Small Bowel Neoplasms: A Pictorial Review
    Jasti R, Carucci LR
    RadioGraphics 2020;40:1020-1038
  • "Small bowel adenocarcinoma represents 25%– 40% of primary malignant small bowel tumors. It arises from the glandular epithelium. Predisposing conditions include polyposis syn- dromes, celiac disease, and Crohn disease. The median age of onset is 50–70 years. Primary adenocarcinoma most commonly occurs in the proximal jejunum or distal duodenum. Patients can present with vague symptoms including abdominal pain, nausea, vomiting, weight loss, gastrointestinal bleeding, anemia, and jaundice.”
    Small Bowel Neoplasms: A Pictorial Review
    Jasti R, Carucci LR
    RadioGraphics 2020;40:1020-1038
  • “Schwannomas are benign nerve sheath tumors with significant Schwann cell differentiation. They similarly affect both genders and are atypically discovered in patients in their 3th and 5th decades of life. Schwannomas most commonly involve peripheral, motor, sympathetic, or cranial nerves of the head and neck region and upper and lower extremities. Schwannomas have been found at almost every location of the body including in extremities, head, neck, retroperitoneum, mediastinum, pelvis, and rectum. Visceral locations, however, are very rare and preoperative diagnosis is challenging, as schwannomas are often confused with other neoplasms. We review the imaging findings of abdominal schwannomas focusing on pancreatic, gastrointestinal, and retroperitoneal/adrenal schwannomas.”
    Abdominal schwannomas: review of imaging findings and pathology. 
    Lee, N.J., Hruban, R.H. & Fishman, E.K.
    Abdom Radiol 42, 1864–1870 (2017). https://doi.org/10.1007/s00261-017-1088-5
  • “The most common locations of cellular schwannomas are the paravertebral areas in pelvis, retroperitoneum, and mediastinum. On imaging, the more vascular Antoni A areas are usually enhancing solid components, whereas Antoni B areas are frequently nonenhancing cystic or multiseptated components. Immunohistochemical labeling is a usually required for accurate diagnosis. S-100 protein positivity is an important marker in the diagnosis of schwannoma, as the neoplastic cells strongly label with antibodies to S-100.”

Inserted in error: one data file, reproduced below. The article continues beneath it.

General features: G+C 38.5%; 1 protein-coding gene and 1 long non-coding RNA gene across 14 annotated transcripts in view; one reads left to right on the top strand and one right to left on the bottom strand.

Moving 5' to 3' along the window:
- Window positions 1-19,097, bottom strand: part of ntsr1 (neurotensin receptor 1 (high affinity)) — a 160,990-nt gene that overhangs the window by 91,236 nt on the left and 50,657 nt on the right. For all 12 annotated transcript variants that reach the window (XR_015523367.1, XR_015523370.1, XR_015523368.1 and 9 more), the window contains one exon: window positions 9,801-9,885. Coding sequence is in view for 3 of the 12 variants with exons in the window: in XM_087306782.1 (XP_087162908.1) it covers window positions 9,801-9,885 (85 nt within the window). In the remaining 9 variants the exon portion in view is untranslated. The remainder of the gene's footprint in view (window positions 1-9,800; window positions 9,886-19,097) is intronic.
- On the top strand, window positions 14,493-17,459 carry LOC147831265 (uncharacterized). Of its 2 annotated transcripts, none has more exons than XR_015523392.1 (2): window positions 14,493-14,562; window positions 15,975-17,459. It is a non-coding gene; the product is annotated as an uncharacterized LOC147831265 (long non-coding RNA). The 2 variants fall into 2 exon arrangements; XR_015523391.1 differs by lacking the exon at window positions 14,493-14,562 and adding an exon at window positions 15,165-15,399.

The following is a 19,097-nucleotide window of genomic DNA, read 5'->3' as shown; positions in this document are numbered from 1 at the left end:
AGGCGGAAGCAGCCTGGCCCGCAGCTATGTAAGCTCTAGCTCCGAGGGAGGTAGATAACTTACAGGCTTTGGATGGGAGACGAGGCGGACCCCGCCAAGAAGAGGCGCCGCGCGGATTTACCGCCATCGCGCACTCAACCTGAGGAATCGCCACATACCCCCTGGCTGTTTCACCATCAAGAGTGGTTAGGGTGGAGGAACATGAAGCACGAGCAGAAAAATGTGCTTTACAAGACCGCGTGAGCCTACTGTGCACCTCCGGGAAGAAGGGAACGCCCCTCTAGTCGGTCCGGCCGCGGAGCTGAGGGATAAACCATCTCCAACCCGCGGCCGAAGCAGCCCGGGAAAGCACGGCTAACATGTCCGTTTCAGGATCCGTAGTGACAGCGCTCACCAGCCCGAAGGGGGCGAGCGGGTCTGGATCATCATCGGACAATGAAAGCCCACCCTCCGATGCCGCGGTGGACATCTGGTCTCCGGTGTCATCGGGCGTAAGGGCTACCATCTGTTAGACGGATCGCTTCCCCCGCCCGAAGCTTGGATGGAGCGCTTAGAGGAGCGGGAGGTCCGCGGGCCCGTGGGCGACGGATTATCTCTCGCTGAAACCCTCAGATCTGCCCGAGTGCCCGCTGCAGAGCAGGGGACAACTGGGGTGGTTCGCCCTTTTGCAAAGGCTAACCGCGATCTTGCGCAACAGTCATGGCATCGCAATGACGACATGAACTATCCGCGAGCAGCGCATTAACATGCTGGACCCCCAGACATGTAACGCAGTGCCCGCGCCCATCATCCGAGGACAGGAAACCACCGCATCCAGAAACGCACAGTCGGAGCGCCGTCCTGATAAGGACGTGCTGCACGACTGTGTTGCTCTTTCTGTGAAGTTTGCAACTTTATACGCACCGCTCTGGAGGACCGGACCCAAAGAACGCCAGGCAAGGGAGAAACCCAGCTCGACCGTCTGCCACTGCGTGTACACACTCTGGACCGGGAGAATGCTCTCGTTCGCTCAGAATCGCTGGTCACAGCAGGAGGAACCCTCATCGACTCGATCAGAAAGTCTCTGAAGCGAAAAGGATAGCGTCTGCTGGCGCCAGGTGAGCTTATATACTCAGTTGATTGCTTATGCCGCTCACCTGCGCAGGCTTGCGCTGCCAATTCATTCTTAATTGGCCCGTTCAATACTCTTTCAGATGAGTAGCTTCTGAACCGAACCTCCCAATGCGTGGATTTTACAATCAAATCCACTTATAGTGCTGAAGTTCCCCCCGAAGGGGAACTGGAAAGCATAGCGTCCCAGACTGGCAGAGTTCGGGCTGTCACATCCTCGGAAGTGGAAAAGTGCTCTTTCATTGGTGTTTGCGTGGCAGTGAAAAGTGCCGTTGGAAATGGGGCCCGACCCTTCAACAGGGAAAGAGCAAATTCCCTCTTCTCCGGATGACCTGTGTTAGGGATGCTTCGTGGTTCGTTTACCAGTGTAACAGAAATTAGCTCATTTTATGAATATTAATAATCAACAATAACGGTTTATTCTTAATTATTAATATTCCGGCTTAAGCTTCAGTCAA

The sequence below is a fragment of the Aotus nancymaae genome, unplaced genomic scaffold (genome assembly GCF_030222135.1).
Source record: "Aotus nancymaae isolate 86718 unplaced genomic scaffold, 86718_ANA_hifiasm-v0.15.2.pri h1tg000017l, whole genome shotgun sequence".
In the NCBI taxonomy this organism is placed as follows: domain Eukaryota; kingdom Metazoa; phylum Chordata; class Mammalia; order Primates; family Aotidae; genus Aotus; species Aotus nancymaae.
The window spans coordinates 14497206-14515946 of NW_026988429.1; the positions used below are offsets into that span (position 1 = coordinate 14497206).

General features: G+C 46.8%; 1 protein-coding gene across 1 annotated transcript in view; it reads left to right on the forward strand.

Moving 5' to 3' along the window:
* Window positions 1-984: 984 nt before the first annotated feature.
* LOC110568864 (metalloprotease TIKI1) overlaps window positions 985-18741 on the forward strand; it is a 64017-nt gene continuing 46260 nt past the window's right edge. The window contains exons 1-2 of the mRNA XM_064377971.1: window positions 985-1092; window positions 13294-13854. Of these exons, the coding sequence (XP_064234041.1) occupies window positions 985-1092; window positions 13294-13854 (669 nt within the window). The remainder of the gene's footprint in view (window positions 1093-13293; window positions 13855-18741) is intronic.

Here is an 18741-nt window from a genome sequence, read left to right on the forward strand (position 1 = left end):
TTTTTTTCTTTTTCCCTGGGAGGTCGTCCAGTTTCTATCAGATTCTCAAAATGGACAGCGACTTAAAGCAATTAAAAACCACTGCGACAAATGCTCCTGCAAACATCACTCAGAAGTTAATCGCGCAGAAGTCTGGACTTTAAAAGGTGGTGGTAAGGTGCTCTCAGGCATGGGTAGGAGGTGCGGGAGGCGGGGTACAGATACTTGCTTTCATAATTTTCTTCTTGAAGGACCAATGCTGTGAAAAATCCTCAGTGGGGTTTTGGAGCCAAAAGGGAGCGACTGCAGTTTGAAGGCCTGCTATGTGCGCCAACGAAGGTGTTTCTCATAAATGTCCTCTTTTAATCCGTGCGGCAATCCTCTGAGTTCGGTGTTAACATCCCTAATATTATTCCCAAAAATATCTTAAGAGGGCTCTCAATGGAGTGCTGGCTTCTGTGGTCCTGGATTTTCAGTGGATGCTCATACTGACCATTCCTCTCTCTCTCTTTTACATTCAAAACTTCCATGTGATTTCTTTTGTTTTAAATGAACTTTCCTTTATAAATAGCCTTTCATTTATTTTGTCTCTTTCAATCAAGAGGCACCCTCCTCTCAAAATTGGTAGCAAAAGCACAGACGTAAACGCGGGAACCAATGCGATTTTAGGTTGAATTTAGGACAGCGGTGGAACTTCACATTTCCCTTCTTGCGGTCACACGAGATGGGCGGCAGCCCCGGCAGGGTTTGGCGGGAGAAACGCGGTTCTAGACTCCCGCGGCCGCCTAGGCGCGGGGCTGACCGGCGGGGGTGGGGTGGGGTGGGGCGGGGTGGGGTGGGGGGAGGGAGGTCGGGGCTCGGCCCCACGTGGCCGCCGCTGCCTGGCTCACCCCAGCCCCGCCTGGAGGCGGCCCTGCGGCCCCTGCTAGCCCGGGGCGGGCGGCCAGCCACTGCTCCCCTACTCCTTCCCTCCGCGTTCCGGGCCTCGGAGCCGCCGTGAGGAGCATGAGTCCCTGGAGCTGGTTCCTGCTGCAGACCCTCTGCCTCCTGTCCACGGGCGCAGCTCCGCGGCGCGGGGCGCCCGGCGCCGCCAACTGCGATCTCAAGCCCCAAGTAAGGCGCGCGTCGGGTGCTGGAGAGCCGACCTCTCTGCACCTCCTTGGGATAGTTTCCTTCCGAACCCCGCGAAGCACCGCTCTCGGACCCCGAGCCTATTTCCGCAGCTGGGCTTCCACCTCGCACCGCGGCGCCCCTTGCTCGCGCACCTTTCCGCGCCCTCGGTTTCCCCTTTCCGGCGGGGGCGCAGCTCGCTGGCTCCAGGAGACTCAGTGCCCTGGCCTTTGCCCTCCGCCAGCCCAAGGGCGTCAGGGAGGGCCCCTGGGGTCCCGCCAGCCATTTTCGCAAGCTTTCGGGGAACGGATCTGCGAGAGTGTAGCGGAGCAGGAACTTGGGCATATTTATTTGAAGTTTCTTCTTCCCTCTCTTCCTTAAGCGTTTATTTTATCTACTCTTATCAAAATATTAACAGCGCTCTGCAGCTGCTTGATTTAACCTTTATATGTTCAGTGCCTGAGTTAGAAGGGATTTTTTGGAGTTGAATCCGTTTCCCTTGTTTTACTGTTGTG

Abdominal schwannomas: review of imaging findings and pathology. 
    Lee, N.J., Hruban, R.H. & Fishman, E.K.
    Abdom Radiol 42, 1864–1870 (2017). https://doi.org/10.1007/s00261-017-1088-5
  • “On computed tomography (CT) or magnetic resonance imaging (MRI), schwannomas in various anatomic locations are typically a well-demarcated round or oval masses. Calcification and cystic changes may be seen in larger tumors. After contrast enhancement, homogeneous to heterogeneous contrast enhancement may be seen due to variable degree of internal cystic and hemorrhagic changes. Most schwannomas appear as inhomogeneous low-density masses on CT scan images, isointense with muscle on T1-weighted images, and high intensity on T2-weighted images on MRI.”
    Abdominal schwannomas: review of imaging findings and pathology. 
    Lee, N.J., Hruban, R.H. & Fishman, E.K.
    Abdom Radiol 42, 1864–1870 (2017). https://doi.org/10.1007/s00261-017-1088-5
  • “Schwannomas rarely arise in the gastrointestinal tract. When they do, they are most often seen in the stomach followed by in small intestine and in colon or the rectum. In addition to the typical histological features of schwannomas, schwannomas of the gastrointestinal tract often have a peripheral cuff of lymphoid cells. Additionally, distinct Antoni A (Verocay bodies) and B areas are usually not present. Schwannomas of the gastrointestinal tract are usually submucosal and richly vascular. The lesions typically protrude into the lumen of the bowel and can be associated with small mucosal erosions, which can be appreciated at endoscopic examination. Because they are submucosal, superficial biopsies may be negative. Most schwannomas of the gastrointestinal tract grow contralateral to the mesenteric attachment. They are usually clinically indolent but can erode the overlying mucosa, causing complications such as bleeding or bowel obstruction.”